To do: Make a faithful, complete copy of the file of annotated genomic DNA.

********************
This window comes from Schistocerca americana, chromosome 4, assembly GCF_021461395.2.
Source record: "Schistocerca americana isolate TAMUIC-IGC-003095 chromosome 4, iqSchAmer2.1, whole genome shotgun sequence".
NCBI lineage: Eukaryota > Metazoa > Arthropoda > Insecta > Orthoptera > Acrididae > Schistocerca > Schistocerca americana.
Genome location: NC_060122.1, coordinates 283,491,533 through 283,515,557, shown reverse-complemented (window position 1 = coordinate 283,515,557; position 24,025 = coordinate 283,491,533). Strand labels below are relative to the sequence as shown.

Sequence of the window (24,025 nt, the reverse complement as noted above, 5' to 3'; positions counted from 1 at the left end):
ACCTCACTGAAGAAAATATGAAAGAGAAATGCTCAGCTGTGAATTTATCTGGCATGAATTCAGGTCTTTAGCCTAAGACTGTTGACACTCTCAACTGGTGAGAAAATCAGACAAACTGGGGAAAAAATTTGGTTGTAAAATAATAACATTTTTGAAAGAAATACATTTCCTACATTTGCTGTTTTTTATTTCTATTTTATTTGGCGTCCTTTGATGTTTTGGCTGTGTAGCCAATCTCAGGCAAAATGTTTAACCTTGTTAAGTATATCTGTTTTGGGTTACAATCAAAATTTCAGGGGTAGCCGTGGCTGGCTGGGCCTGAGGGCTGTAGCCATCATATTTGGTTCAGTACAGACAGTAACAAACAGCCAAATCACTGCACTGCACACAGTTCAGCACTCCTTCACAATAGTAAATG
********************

This window comes from Schistocerca americana, chromosome 4, assembly GCF_021461395.2.
Source record: "Schistocerca americana isolate TAMUIC-IGC-003095 chromosome 4, iqSchAmer2.1, whole genome shotgun sequence".
NCBI lineage: Eukaryota > Metazoa > Arthropoda > Insecta > Orthoptera > Acrididae > Schistocerca > Schistocerca americana.
Genome location: NC_060122.1, coordinates 283,491,533 through 283,515,557, shown reverse-complemented (window position 1 = coordinate 283,515,557; position 24,025 = coordinate 283,491,533). Strand labels below are relative to the sequence as shown.

Sequence of the window (24,025 nt, the reverse complement as noted above, 5' to 3'; positions counted from 1 at the left end):
ACCTCACTGAAGAAAATATGAAAGAGAAATGCTCAGCTGTGAATTTATCTGGCATGAATTCAGGTCTTTAGCCTAAGACTGTTGACACTCTCAACTGGTGAGAAAATCAGACAAACTGGGGAAAAAATTTGGTTGTAAAATAATAACATTTTTGAAAGAAATACATTTCCTACATTTGCTGTTTTTTATTTCTATTTTATTTGGCGTCCTTTGATGTTTTGGCTGTGTAGCCAATCTCAGGCAAAATGTTTAACCTTGTTAAGTATATCTGTTTTGGGTTACAATCAAAATTTCAGGGGTAGCCGTGGCTGGCTGGGCCTGAGGGCTGTAGCCATCATATTTGGTTCAGTACAGACAGTAACAAACAGCCAAATCACTGCACTGCACACAGTTCAGCACTCCTTCACAATAGTAAATG